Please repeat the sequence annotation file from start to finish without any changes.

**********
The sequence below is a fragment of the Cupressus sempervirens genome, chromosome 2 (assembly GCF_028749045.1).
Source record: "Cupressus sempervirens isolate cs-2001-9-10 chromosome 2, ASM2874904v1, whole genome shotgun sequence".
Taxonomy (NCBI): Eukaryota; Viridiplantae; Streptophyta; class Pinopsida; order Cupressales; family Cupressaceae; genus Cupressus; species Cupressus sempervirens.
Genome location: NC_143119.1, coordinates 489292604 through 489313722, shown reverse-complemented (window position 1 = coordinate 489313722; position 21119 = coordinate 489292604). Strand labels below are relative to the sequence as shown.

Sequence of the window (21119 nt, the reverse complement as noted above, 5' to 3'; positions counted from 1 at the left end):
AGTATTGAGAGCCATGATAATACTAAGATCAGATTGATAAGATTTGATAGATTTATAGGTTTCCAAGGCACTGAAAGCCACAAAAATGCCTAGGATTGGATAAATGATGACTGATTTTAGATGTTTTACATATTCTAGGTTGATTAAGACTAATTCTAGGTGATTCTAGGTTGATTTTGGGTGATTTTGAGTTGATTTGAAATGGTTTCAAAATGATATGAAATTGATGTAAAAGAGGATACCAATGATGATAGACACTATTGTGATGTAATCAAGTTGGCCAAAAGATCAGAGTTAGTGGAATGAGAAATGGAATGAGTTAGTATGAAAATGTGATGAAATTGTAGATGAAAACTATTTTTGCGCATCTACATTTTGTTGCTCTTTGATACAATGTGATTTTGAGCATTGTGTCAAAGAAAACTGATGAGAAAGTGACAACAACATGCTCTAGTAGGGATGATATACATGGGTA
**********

The sequence below is a fragment of the Cupressus sempervirens genome, chromosome 2 (assembly GCF_028749045.1).
Source record: "Cupressus sempervirens isolate cs-2001-9-10 chromosome 2, ASM2874904v1, whole genome shotgun sequence".
Taxonomy (NCBI): Eukaryota; Viridiplantae; Streptophyta; class Pinopsida; order Cupressales; family Cupressaceae; genus Cupressus; species Cupressus sempervirens.
Genome location: NC_143119.1, coordinates 489292604 through 489313722, shown reverse-complemented (window position 1 = coordinate 489313722; position 21119 = coordinate 489292604). Strand labels below are relative to the sequence as shown.

Sequence of the window (21119 nt, the reverse complement as noted above, 5' to 3'; positions counted from 1 at the left end):
AGTATTGAGAGCCATGATAATACTAAGATCAGATTGATAAGATTTGATAGATTTATAGGTTTCCAAGGCACTGAAAGCCACAAAAATGCCTAGGATTGGATAAATGATGACTGATTTTAGATGTTTTACATATTCTAGGTTGATTAAGACTAATTCTAGGTGATTCTAGGTTGATTTTGGGTGATTTTGAGTTGATTTGAAATGGTTTCAAAATGATATGAAATTGATGTAAAAGAGGATACCAATGATGATAGACACTATTGTGATGTAATCAAGTTGGCCAAAAGATCAGAGTTAGTGGAATGAGAAATGGAATGAGTTAGTATGAAAATGTGATGAAATTGTAGATGAAAACTATTTTTGCGCATCTACATTTTGTTGCTCTTTGATACAATGTGATTTTGAGCATTGTGTCAAAGAAAACTGATGAGAAAGTGACAACAACATGCTCTAGTAGGGATGATATACATGGGTA